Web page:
sblkno  2       cblkno  3       iblkno  4       dblkno  11
sbsize  8192    cgsize  8192    cgoffset 8      cgmask  0xffffffc0
ncg     4679    size    256900091       blocks  256857968
bsize   8192    shift   13      mask    0xffffe000
fsize   8192    shift   13      mask    0xffffe000
frag    1       shift   0       fsbtodb 4
minfree 1%      maxbpg  2048    optim   time
maxcontig 128   rotdelay 0ms    rps     1
csaddr  11      cssize  81920   shift   9       mask    0xfffffe00
ntrak   48      nsect   128     spc     6144    ncyl    669011
cpg     143     bpg     54912   fpg     54912   ipg     448
nindir  2048    inopb   64      nspf    16
nbfree  187148663       ndir    2       nifree  0       nffree  0
cgrotor 462     fmod    0       ronly   0       logbno  23
version 1
fs_reclaim is not set

bsize and fsize show us the block and fragment size, respectively.
nbfree and nffree show us the number of free block and fragments, respectively. If nbfree is 0, you’re in trouble – no free blocks means no more writing to the filesystem, regardless of how much space is actually still available.

What usually happens when writing lots of small (ie. > 8kb) files to a filesystem is that the number of free blocks (nbfree) has fallen to 0, but you’ve got plenty of fragments left. If block size = fragment size, that’s not an issue – but if fragments are, say, 2kb, then you’re not going to be able to write to the filesystem any more (“file system full” error messages) even though df is showing lots of free disk space.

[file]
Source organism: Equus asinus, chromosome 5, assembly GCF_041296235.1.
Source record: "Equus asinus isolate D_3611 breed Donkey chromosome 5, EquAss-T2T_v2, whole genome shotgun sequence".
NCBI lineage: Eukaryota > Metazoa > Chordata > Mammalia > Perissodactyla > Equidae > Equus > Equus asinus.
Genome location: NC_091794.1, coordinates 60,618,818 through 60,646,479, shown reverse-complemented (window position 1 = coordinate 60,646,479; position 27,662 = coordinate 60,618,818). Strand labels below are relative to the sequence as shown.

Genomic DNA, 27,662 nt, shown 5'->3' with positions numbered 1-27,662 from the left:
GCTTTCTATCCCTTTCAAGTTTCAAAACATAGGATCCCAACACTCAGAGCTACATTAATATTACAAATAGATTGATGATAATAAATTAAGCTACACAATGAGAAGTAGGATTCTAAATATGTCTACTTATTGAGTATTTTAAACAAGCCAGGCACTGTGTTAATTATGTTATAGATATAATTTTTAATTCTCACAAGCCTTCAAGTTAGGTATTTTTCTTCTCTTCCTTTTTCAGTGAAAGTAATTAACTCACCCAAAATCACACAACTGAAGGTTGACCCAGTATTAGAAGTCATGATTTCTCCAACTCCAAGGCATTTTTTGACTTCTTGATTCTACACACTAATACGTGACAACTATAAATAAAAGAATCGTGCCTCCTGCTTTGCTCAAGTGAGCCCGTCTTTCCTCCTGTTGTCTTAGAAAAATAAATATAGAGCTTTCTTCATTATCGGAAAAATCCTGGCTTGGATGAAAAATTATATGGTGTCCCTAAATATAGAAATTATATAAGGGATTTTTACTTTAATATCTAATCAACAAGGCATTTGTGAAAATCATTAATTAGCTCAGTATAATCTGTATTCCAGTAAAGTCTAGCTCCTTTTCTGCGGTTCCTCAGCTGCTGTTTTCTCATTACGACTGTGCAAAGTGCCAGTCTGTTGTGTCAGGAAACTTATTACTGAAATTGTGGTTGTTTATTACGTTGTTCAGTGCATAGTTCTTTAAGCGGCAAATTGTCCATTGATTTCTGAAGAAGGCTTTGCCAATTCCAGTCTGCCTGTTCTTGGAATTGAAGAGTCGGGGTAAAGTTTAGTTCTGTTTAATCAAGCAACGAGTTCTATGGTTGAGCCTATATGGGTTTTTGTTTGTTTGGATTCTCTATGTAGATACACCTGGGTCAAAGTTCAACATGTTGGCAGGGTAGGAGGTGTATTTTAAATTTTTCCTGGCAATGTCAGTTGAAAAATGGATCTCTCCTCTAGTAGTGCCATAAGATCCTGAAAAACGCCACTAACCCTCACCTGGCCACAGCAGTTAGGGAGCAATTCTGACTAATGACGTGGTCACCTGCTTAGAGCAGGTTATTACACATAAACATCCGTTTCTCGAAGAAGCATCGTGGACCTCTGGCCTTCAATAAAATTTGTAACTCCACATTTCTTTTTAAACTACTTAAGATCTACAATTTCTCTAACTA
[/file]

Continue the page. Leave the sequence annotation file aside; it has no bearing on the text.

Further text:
A big part of tuning your filesystem is knowing what’s going on it. For multi-terabyte filesystems, you should be placing larger files on there – so setting block size to equal fragment size won’t be wasting space.

If you’ve got lots of smaller files, you’ll need to think about what the average filesize is – if it’s less than 8kb, you’ll want to make sure that fragment size is also less than 8kb. Otherwise you’ll be wasting space by writing 8kb blocks all the time when you could get away with 2kb fragments.

Anyway, back to the problem at hand – our 2Tb filesystem that’s run out of inodes. In this particular case, we’ll need to rebuild the filesystem and allocate more inodes. The question is – how do we work out what the value should be?

This simple shell script will analyse the files from the directory you execute it in, and will come back with the average file size:

find . -type f -exec ls -l {} \; | \
awk 'BEGIN {tsize=0; fcnt=1;} \
    { printf("%03d File: %-060s size: %d bytes\n", fcnt++, $9, $5); \
    tsize += $5; } \
END { printf("Total size = %d Average file size = %.02f\n", \
tsize, tsize/fcnt); } '

Running it we can see:

(lots of output)
Total size = 2147483647 Average file size = 258286.18

Now, if our average file size is 252k, then our inode density of 1161051 (1 inode per 1mb) is going to be hopelessly inadequate. This is born out by looking again at our df output – we can see that we’ve run out of inodes when the filesystem is only approximately a quarter full, which matches up to our average file size being a quarter of the inode density.

However, at this point, we’re stuffed – we can’t set nbpi to be less than 1mb on a Solaris UFS filesystem that’s larger than 1Tb. Our only options are:

  • chop the filesystem up into smaller ones
  • migrate to ZFS
  • create bigger files ;-)